“We love the Dreamers,” he said in the Oval Office after meeting with faith leaders. But as a candidate, he had pledged to terminate the program.

In other White House news, the special counsel, Robert Mueller, obtained a copy of a letter Mr. Trump wanted to send to James Comey explaining the rationale for firing him from the F.B.I. Mr. Trump’s lawyer blocked him from sending it.

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George Etheredge for The New York Times

3. We’ve heard a lot about the hacking of Democratic emails and spreading of false or damaging information about Hillary Clinton before last year’s election.

But we haven’t heard much about attempts to hack the vote itself. Our technology and Washington reporters did a deep dive into the issue and found that voting systems in at least 21 states were targeted by Russian hackers — far more than previously disclosed.

The government has done little of the type of digital forensic investigation required to assess the impact of those attempts. Above, voters in North Carolina.

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Marcio Jose Sanchez/Associated Press

4. The Labor Department released the August figures on hiring and unemployment. Employers added 156,000 jobs, less than expected. But economists said that August is usually slow. Wage growth, meanwhile, remained anemic.

Our economics correspondent discussed the report in a Facebook Live segment. And our colleagues at The Upshot explained why the jobs numbers shouldn’t be used as a presidential scorecard.

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Tony Karumba/Agence France-Presse — Getty Images

5. Kenya’s Supreme Court nullified the re-election of President Uhuru Kenyatta, above, ordering a new vote to be held within 60 days after finding that the balloting last month had been tainted by irregularities.

The election was conducted peacefully, but the opposition, led by Raila Odinga, argued the vote had been electronically manipulated.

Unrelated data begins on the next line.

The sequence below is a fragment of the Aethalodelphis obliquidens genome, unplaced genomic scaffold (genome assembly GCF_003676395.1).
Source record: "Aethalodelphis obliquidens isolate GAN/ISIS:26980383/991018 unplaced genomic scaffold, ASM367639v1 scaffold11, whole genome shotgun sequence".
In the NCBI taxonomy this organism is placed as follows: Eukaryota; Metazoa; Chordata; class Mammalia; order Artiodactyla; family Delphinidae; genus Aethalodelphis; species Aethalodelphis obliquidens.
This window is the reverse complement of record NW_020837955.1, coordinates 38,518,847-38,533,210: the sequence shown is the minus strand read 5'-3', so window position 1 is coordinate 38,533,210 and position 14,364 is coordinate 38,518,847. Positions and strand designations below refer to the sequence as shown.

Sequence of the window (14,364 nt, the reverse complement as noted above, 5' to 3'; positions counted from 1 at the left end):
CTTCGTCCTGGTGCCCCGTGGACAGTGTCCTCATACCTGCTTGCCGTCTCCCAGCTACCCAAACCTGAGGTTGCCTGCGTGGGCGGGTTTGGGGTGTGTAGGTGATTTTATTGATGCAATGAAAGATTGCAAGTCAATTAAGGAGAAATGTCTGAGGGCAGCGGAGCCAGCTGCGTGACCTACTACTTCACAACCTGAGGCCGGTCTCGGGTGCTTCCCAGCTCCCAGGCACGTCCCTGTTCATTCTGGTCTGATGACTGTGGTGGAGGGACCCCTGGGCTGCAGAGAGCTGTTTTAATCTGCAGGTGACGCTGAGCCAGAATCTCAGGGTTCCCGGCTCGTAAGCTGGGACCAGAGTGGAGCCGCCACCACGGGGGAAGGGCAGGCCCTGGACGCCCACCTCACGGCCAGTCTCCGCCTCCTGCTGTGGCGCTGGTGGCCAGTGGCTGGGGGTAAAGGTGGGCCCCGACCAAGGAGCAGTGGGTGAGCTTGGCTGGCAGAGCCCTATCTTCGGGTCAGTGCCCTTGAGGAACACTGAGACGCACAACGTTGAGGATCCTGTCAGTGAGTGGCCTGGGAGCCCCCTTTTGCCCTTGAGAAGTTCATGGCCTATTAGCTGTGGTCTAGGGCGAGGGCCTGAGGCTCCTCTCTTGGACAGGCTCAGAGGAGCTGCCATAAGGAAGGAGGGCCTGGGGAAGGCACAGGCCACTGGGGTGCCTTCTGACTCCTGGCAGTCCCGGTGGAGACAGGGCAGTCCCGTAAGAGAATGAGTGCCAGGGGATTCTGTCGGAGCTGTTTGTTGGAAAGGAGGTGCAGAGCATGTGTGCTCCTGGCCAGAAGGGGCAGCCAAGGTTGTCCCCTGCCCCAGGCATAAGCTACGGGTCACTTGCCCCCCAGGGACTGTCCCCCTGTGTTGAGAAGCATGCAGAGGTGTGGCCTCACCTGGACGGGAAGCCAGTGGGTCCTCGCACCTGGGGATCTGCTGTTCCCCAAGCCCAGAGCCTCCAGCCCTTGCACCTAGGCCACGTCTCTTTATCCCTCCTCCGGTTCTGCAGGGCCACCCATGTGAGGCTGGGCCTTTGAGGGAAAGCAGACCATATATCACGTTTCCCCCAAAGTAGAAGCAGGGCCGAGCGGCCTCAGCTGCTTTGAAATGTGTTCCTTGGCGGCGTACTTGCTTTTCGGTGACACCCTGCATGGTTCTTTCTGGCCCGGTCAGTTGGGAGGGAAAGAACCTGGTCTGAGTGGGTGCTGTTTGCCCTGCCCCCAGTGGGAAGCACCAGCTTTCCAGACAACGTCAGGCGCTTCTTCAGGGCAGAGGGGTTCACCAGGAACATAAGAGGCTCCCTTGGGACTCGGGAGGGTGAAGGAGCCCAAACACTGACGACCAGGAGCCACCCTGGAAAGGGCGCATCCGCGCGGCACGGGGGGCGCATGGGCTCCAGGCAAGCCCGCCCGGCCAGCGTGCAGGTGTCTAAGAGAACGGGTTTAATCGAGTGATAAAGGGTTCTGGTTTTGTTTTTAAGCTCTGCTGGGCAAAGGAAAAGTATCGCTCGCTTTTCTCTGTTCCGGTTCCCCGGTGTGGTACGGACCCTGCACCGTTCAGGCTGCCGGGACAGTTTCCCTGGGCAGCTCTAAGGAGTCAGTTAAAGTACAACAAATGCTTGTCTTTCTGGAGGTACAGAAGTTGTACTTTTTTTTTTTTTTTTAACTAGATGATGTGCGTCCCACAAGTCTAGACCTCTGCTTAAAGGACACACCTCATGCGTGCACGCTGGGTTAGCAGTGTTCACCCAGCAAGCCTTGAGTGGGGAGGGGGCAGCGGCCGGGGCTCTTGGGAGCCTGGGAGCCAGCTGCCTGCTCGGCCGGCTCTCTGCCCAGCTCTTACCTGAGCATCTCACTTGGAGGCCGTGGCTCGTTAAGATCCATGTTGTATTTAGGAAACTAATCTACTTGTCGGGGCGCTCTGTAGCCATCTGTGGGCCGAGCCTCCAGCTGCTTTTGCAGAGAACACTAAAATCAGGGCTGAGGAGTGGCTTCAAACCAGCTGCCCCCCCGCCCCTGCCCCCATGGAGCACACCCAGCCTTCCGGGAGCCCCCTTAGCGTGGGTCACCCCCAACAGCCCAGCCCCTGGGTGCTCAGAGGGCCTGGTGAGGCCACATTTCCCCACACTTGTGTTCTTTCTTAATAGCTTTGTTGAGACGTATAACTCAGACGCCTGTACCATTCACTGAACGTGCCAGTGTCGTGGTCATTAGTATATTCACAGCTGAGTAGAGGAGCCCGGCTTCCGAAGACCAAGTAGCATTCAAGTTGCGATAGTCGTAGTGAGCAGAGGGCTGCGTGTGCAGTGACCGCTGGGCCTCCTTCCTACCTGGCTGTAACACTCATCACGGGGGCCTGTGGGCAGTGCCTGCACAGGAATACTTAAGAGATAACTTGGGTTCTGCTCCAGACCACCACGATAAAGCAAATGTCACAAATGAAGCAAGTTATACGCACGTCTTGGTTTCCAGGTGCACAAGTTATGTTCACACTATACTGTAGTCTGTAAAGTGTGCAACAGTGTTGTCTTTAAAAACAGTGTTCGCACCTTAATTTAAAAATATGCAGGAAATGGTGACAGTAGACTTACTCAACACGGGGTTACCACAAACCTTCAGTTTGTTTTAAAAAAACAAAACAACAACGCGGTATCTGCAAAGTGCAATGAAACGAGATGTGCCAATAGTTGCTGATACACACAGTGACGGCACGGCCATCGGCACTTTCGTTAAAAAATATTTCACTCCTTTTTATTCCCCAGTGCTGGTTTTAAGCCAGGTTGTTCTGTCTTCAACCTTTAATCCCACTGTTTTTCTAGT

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Jes Aznar for The New York Times

6. We visited a section of the city of Marawi, in the Philippines, that was recently reclaimed from Islamic State militants. With the battle now past the 100-day mark, it was the first time in months that the military had allowed the press in.

There was extensive damage from airstrikes and artillery barrages. Residents have fled to a nearby refugee camp as the fighting continues.

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Mohammad Ponir Hossain/Reuters

7. Dozens of bodies of people believed to be Rohingya, a minority group facing violence in western Myanmar, have been found dead along the banks of a river on the Bangladeshi border after their boats capsized. Most were women and children. Thousands of people have crossed into Bangladesh over the last week, and aid workers say the situation is dire.

The subject of this week’s Saturday Profile is a former fighter in one of Myanmar’s many rebel armies. Now he’s one of the country’s top peace negotiators.

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Shawn Baldwin for The New York Times

8. Unesco announced this year’s new World Heritage Sites, and a couple of the 21 inductees are controversial choices.

They include Asmara, the capital of Eritrea, above, which was once a colonial playground for Italian architects of the 1930s — and is now ruled by a harshly repressive government.

Its inclusion is a reminder that the list is not about tourism, but rather protecting important natural and cultural sites.

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Chang W. Lee/The New York Times

9. Today at the U.S. Open, Venus Williams, above, defeated Maria Sakkari, and Diego Schwartzman beat Marin Cilic, to advance to the fourth round. Her sister, Serena, meanwhile, gave birth to her first child, a girl.

The battle to watch tonight is the young Sofia Kenin against Maria Sharapova. Here are the complete scores and schedule.

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Andrew Scrivani for The New York Times

10. Finally, happy Labor Day. Here are some of our favorite recipes, for the grill and the kitchen, for summer’s last hurrah.

Tonight on TV, NBC airs its interviews with Prince William and Prince Harry about the death of their mother, Princess Diana, 20 years ago. (8 p.m. Eastern.) In other small-screen fare, “Narcos” returns to Netflix — without the protagonist.

The Evening Briefing will be off on Monday for the holiday. We’ll be back on Tuesday.

Have a great weekend.

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Your Evening Briefing is posted at 6 p.m. Eastern.

And don’t miss Your Morning Briefing, posted weekdays at 6 a.m. Eastern, and Your Weekend Briefing, posted at 6 a.m. Sundays.

Want to catch up on past briefings? You can browse them here.

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